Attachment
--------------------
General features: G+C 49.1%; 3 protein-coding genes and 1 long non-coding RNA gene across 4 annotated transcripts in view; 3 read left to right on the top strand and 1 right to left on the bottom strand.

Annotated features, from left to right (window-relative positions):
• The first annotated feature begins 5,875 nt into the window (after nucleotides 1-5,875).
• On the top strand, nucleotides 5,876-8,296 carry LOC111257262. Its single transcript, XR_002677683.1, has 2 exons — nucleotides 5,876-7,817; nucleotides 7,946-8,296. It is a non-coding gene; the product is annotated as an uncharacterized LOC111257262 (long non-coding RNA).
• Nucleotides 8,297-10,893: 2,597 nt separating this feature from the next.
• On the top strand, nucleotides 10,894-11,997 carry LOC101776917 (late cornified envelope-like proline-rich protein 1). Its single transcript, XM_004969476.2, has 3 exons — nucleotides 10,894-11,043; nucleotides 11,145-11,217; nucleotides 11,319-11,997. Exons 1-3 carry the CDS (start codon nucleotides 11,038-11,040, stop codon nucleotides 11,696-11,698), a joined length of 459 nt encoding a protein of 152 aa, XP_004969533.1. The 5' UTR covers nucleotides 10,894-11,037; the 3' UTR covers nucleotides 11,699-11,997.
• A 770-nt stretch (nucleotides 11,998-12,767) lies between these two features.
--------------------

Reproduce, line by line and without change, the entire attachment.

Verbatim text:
General features: G+C 49.1%; 3 protein-coding genes and 1 long non-coding RNA gene across 4 annotated transcripts in view; 3 read left to right on the top strand and 1 right to left on the bottom strand.

Annotated features, from left to right (window-relative positions):
• The first annotated feature begins 5,875 nt into the window (after nucleotides 1-5,875).
• On the top strand, nucleotides 5,876-8,296 carry LOC111257262. Its single transcript, XR_002677683.1, has 2 exons — nucleotides 5,876-7,817; nucleotides 7,946-8,296. It is a non-coding gene; the product is annotated as an uncharacterized LOC111257262 (long non-coding RNA).
• Nucleotides 8,297-10,893: 2,597 nt separating this feature from the next.
• On the top strand, nucleotides 10,894-11,997 carry LOC101776917 (late cornified envelope-like proline-rich protein 1). Its single transcript, XM_004969476.2, has 3 exons — nucleotides 10,894-11,043; nucleotides 11,145-11,217; nucleotides 11,319-11,997. Exons 1-3 carry the CDS (start codon nucleotides 11,038-11,040, stop codon nucleotides 11,696-11,698), a joined length of 459 nt encoding a protein of 152 aa, XP_004969533.1. The 5' UTR covers nucleotides 10,894-11,037; the 3' UTR covers nucleotides 11,699-11,997.
• A 770-nt stretch (nucleotides 11,998-12,767) lies between these two features.